- Bill Skowron (1951) 8 x MLB All-Star
- Moose Solters (1932)
- Bud Souchock (1941)
- Snuffy Stirnweiss (1955) 2 x MLB All-Star; 1945 AL Batting Title
- Russ Snyder (1955)
- Pete Suder (1938)
- Ralph Terry (1954) 2 x MLB All Star; 1962 World Series Most Valuable Player
- Lee Thomas (1956, 1959) 2 x MLB All-Star
- Marv Throneberry (1953)
- Jim Tobin (1933-1934) MLB All-Star
- Tom Tresh (1959) 3 x MLB All-Star; 1962 AL Rookie of the Year
- Gus Triandos (1950) 4 x MLB All-Star
- Bill Virdon (1952) 1956 NL Rookie of the Year
- Bill Wight (1942)
Triplet players of note
- Whitey Ford: Yankee left-handed starter and member of the Baseball Hall of Fame.
- Thurman Munson: Yankee captain and all-star catcher, who played for the Triplets in their swansong 1968 season.
- Bobby Richardson: second baseman who won the 1960 World Series MVP (even though the Bronx Bombers lost the series).
- Joe Pepitone: Gold Glove-winning first baseman.
- Al Downing: On April 8, 1974, while pitching for the Los Angeles Dodgers, Downing yielded Hank Aaron's 715th home run.
- Clete Boyer: defensive standout third baseman, whose brothers (Ken and Cloyd) were also major leaguers.
- Marv Throneberry: 'Marvelous Marv' was a member of the infamous 1962 Mets.
- Ken Harrelson: longtime White Sox broadcaster, who hit 38 homers and drove in 138 runs for the Triplets in 1962, and who led the AL in RBIs in 1968 (with 109, as a member of the Red Sox).
- Vic Raschi: one the "Big Three" of the Yankees' pitching staff in the late 1940s and early 1950s.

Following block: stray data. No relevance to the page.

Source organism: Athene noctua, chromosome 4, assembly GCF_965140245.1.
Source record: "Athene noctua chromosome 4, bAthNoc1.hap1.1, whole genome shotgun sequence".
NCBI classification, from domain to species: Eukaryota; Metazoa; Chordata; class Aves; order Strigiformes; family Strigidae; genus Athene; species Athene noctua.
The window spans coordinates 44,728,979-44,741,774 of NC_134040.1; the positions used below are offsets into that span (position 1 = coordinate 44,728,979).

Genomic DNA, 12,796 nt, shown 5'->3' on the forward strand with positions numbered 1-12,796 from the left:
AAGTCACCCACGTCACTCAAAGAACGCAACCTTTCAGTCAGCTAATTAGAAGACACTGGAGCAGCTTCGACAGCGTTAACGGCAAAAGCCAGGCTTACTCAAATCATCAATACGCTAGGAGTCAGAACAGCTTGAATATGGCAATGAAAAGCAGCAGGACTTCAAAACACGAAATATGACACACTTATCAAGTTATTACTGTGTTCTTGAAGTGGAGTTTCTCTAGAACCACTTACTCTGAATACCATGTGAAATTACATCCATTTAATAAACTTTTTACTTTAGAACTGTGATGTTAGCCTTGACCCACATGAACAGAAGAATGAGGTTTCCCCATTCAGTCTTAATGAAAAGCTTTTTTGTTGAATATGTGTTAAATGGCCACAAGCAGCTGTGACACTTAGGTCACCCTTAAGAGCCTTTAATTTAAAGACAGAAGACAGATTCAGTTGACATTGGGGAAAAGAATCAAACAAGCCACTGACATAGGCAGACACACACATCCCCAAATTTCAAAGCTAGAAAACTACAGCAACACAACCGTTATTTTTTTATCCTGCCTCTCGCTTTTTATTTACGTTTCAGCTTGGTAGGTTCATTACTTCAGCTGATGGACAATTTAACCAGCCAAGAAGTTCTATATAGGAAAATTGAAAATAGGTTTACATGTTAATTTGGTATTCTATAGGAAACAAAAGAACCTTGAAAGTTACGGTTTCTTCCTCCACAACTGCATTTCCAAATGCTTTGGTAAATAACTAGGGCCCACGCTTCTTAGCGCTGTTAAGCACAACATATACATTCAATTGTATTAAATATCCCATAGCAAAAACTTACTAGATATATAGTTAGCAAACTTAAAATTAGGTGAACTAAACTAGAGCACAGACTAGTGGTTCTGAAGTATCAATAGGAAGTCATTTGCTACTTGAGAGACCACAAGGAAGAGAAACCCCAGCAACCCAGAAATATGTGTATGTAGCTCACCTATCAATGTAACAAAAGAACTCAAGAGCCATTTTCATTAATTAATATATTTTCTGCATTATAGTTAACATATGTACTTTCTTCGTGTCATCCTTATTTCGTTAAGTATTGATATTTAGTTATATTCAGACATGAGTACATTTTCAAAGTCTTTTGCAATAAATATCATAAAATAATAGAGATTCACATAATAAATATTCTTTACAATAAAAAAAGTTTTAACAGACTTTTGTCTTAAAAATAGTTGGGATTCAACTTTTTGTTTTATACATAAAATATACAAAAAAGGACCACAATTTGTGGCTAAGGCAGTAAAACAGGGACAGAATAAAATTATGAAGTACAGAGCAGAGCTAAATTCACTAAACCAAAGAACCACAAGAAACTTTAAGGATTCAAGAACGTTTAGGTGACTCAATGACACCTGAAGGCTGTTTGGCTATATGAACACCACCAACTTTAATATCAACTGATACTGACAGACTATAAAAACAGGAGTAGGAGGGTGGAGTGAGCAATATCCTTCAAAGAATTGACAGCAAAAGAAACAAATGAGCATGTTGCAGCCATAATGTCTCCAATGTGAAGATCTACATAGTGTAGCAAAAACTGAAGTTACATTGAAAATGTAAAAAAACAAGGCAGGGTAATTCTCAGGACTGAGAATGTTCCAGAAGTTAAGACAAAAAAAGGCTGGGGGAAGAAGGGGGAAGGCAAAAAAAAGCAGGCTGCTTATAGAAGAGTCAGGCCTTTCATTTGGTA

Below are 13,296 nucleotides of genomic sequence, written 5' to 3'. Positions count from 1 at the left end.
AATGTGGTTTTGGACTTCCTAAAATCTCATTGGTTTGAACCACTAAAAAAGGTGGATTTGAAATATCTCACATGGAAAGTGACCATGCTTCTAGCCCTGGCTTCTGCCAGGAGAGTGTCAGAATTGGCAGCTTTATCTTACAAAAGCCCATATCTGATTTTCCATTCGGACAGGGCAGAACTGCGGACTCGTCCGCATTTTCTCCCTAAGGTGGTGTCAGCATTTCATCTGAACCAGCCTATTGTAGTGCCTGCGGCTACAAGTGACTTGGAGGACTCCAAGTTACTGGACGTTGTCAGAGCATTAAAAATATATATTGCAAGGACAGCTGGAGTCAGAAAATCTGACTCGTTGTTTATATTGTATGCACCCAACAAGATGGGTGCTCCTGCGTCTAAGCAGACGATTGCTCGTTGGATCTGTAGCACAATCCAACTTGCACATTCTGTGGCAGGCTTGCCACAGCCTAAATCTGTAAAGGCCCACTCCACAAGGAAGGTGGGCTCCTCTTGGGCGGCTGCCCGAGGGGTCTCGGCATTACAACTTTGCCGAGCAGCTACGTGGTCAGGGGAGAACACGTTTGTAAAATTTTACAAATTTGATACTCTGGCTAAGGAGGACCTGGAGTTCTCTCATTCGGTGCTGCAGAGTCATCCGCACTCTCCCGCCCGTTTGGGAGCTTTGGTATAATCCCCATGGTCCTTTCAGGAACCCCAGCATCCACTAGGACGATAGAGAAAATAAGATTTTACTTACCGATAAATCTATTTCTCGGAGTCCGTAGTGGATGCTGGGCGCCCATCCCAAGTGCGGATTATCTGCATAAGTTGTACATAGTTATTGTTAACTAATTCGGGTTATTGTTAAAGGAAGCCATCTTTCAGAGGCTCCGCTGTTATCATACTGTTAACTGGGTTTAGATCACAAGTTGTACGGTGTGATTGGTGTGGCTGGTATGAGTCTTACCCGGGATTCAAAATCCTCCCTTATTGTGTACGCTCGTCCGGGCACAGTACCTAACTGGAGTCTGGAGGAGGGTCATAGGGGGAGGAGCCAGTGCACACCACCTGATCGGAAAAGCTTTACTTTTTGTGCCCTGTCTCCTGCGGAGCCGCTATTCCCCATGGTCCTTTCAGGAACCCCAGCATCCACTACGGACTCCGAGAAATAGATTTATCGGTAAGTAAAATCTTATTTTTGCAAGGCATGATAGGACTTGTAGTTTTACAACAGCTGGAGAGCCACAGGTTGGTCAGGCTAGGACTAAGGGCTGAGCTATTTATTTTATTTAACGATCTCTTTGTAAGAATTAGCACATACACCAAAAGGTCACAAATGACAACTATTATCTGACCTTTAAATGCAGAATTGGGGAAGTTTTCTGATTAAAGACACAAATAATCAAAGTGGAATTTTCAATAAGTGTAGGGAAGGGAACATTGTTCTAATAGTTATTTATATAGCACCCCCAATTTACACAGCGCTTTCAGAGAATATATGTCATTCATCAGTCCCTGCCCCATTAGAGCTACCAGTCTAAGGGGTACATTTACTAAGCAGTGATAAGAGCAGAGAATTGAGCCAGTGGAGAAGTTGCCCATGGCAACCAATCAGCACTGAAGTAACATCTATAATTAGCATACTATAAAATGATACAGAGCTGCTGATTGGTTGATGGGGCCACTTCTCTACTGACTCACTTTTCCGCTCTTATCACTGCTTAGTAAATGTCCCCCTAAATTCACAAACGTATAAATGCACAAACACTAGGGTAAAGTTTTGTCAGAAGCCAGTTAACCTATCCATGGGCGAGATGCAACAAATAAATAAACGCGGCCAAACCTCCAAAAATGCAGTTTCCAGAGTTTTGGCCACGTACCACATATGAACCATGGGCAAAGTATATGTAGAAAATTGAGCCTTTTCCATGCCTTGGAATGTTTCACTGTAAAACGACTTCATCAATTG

- Tony La Russa: Baseball Hall of Fame manager who won the World Series in both leagues (with the Oakland Athletics and St. Louis Cardinals).
- Cito Gaston: manager of the Toronto Blue Jays during their two World Series victories (1992 and 1993).
- Bert Campaneris: All Star shortstop for Kansas City A's and Oakland A's, first MLB player to play all nine positions in one game September 8, 1965, led AL in steals 6 times, 1965–68, 1970 and 1972
- John McNamara: minor league catcher who went on to manage the Oakland A's, San Diego Padres, Cincinnati Reds, California Angels, Boston Red Sox, and Cleveland Indians winning AL Manager of the Year with Boston in 1986
Triplet managers of MLB note
(Listed chronologically per tenure as Triplet manager.)
- Mike Konnick: Cincinnati Reds shortstop and catcher.
- Heinie Groh: Cincinnati Reds and New York Giants third baseman famed for his 'bottle bat.'
- Billy Meyer: known for his woes as Pittsburgh Pirates manager.
- Lefty Gomez: Yankee Hall-of-Fame southpaw hurler.
- George ‘Twinkletoes’ Selkirk: replaced Babe Ruth as starting Yankee right fielder.
- George ‘Snuffy’ Stirnweiss: slick-fielding Yankee second baseman.
- Freddie Fitzsimmons: New York Giants and Brooklyn Dodgers knuckleballer.
- Granny Hamner: shortstop for the 1950 Phillies 'Whiz Kids'.
- John McNamara: manager of the AL-pennant-winning 1986 Boston Red Sox.
- Andy Pafko: outfielder for the 1957 World Series champion Braves.
- Cloyd Boyer: St. Louis Cardinal pitcher, and brother of Clete and Ken.
Baseball in Broome County (2004). by Marvin Cohen and Michael McCann.